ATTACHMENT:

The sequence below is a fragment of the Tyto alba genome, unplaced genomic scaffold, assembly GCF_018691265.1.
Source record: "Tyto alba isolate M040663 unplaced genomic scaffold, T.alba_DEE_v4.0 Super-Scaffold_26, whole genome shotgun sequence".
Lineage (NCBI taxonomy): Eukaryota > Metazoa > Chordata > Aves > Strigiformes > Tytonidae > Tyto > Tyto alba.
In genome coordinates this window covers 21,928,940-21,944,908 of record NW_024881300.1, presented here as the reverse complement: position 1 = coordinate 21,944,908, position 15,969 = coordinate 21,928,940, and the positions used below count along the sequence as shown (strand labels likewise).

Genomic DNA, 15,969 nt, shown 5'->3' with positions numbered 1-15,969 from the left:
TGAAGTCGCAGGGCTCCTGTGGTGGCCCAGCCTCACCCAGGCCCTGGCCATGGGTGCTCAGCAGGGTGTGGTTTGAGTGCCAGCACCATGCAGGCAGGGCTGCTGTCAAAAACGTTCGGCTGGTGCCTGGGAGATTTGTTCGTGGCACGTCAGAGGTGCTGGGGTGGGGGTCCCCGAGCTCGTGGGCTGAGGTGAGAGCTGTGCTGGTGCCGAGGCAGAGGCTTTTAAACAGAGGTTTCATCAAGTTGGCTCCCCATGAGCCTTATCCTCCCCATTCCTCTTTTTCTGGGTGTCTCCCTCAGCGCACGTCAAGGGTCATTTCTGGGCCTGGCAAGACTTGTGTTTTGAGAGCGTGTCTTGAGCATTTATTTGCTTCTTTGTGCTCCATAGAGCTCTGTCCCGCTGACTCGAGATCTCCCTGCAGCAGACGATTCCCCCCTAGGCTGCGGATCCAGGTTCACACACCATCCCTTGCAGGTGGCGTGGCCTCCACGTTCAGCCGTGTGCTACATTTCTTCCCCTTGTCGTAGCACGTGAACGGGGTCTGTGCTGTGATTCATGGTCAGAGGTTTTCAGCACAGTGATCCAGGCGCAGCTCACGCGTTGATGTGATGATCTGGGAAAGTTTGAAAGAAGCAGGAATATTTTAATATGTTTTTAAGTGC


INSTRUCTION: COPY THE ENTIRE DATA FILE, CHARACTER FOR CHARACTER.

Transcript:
The sequence below is a fragment of the Tyto alba genome, unplaced genomic scaffold, assembly GCF_018691265.1.
Source record: "Tyto alba isolate M040663 unplaced genomic scaffold, T.alba_DEE_v4.0 Super-Scaffold_26, whole genome shotgun sequence".
Lineage (NCBI taxonomy): Eukaryota > Metazoa > Chordata > Aves > Strigiformes > Tytonidae > Tyto > Tyto alba.
In genome coordinates this window covers 21,928,940-21,944,908 of record NW_024881300.1, presented here as the reverse complement: position 1 = coordinate 21,944,908, position 15,969 = coordinate 21,928,940, and the positions used below count along the sequence as shown (strand labels likewise).

Genomic DNA, 15,969 nt, shown 5'->3' with positions numbered 1-15,969 from the left:
TGAAGTCGCAGGGCTCCTGTGGTGGCCCAGCCTCACCCAGGCCCTGGCCATGGGTGCTCAGCAGGGTGTGGTTTGAGTGCCAGCACCATGCAGGCAGGGCTGCTGTCAAAAACGTTCGGCTGGTGCCTGGGAGATTTGTTCGTGGCACGTCAGAGGTGCTGGGGTGGGGGTCCCCGAGCTCGTGGGCTGAGGTGAGAGCTGTGCTGGTGCCGAGGCAGAGGCTTTTAAACAGAGGTTTCATCAAGTTGGCTCCCCATGAGCCTTATCCTCCCCATTCCTCTTTTTCTGGGTGTCTCCCTCAGCGCACGTCAAGGGTCATTTCTGGGCCTGGCAAGACTTGTGTTTTGAGAGCGTGTCTTGAGCATTTATTTGCTTCTTTGTGCTCCATAGAGCTCTGTCCCGCTGACTCGAGATCTCCCTGCAGCAGACGATTCCCCCCTAGGCTGCGGATCCAGGTTCACACACCATCCCTTGCAGGTGGCGTGGCCTCCACGTTCAGCCGTGTGCTACATTTCTTCCCCTTGTCGTAGCACGTGAACGGGGTCTGTGCTGTGATTCATGGTCAGAGGTTTTCAGCACAGTGATCCAGGCGCAGCTCACGCGTTGATGTGATGATCTGGGAAAGTTTGAAAGAAGCAGGAATATTTTAATATGTTTTTAAGTGC